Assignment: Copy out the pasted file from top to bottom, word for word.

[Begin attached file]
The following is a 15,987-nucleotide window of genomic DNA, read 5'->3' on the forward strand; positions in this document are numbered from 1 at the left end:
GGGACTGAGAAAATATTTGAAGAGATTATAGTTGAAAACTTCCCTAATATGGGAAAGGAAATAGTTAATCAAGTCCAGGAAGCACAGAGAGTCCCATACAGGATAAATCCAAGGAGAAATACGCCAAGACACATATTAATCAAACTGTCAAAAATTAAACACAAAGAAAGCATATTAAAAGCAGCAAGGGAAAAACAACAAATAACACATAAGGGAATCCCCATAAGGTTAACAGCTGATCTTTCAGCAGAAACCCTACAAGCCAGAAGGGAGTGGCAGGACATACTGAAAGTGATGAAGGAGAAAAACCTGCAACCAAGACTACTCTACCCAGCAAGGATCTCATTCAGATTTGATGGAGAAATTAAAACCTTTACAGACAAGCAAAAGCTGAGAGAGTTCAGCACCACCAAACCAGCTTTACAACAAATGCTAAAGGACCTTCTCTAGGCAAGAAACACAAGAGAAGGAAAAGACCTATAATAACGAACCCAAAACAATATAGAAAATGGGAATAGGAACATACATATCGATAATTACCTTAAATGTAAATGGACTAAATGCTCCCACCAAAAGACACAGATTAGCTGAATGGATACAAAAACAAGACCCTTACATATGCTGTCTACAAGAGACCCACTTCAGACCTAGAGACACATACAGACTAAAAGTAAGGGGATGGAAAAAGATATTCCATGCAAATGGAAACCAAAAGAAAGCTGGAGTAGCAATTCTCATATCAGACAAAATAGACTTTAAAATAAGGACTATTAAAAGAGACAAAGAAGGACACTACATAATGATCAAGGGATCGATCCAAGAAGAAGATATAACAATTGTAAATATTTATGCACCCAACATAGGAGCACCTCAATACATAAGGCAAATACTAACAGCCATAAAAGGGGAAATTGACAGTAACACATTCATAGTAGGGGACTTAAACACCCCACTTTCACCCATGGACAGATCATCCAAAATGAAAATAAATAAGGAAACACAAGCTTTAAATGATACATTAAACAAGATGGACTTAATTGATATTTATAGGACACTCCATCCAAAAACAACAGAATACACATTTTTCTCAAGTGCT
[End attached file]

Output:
The following is a 15,987-nucleotide window of genomic DNA, read 5'->3' on the forward strand; positions in this document are numbered from 1 at the left end:
GGGACTGAGAAAATATTTGAAGAGATTATAGTTGAAAACTTCCCTAATATGGGAAAGGAAATAGTTAATCAAGTCCAGGAAGCACAGAGAGTCCCATACAGGATAAATCCAAGGAGAAATACGCCAAGACACATATTAATCAAACTGTCAAAAATTAAACACAAAGAAAGCATATTAAAAGCAGCAAGGGAAAAACAACAAATAACACATAAGGGAATCCCCATAAGGTTAACAGCTGATCTTTCAGCAGAAACCCTACAAGCCAGAAGGGAGTGGCAGGACATACTGAAAGTGATGAAGGAGAAAAACCTGCAACCAAGACTACTCTACCCAGCAAGGATCTCATTCAGATTTGATGGAGAAATTAAAACCTTTACAGACAAGCAAAAGCTGAGAGAGTTCAGCACCACCAAACCAGCTTTACAACAAATGCTAAAGGACCTTCTCTAGGCAAGAAACACAAGAGAAGGAAAAGACCTATAATAACGAACCCAAAACAATATAGAAAATGGGAATAGGAACATACATATCGATAATTACCTTAAATGTAAATGGACTAAATGCTCCCACCAAAAGACACAGATTAGCTGAATGGATACAAAAACAAGACCCTTACATATGCTGTCTACAAGAGACCCACTTCAGACCTAGAGACACATACAGACTAAAAGTAAGGGGATGGAAAAAGATATTCCATGCAAATGGAAACCAAAAGAAAGCTGGAGTAGCAATTCTCATATCAGACAAAATAGACTTTAAAATAAGGACTATTAAAAGAGACAAAGAAGGACACTACATAATGATCAAGGGATCGATCCAAGAAGAAGATATAACAATTGTAAATATTTATGCACCCAACATAGGAGCACCTCAATACATAAGGCAAATACTAACAGCCATAAAAGGGGAAATTGACAGTAACACATTCATAGTAGGGGACTTAAACACCCCACTTTCACCCATGGACAGATCATCCAAAATGAAAATAAATAAGGAAACACAAGCTTTAAATGATACATTAAACAAGATGGACTTAATTGATATTTATAGGACACTCCATCCAAAAACAACAGAATACACATTTTTCTCAAGTGCT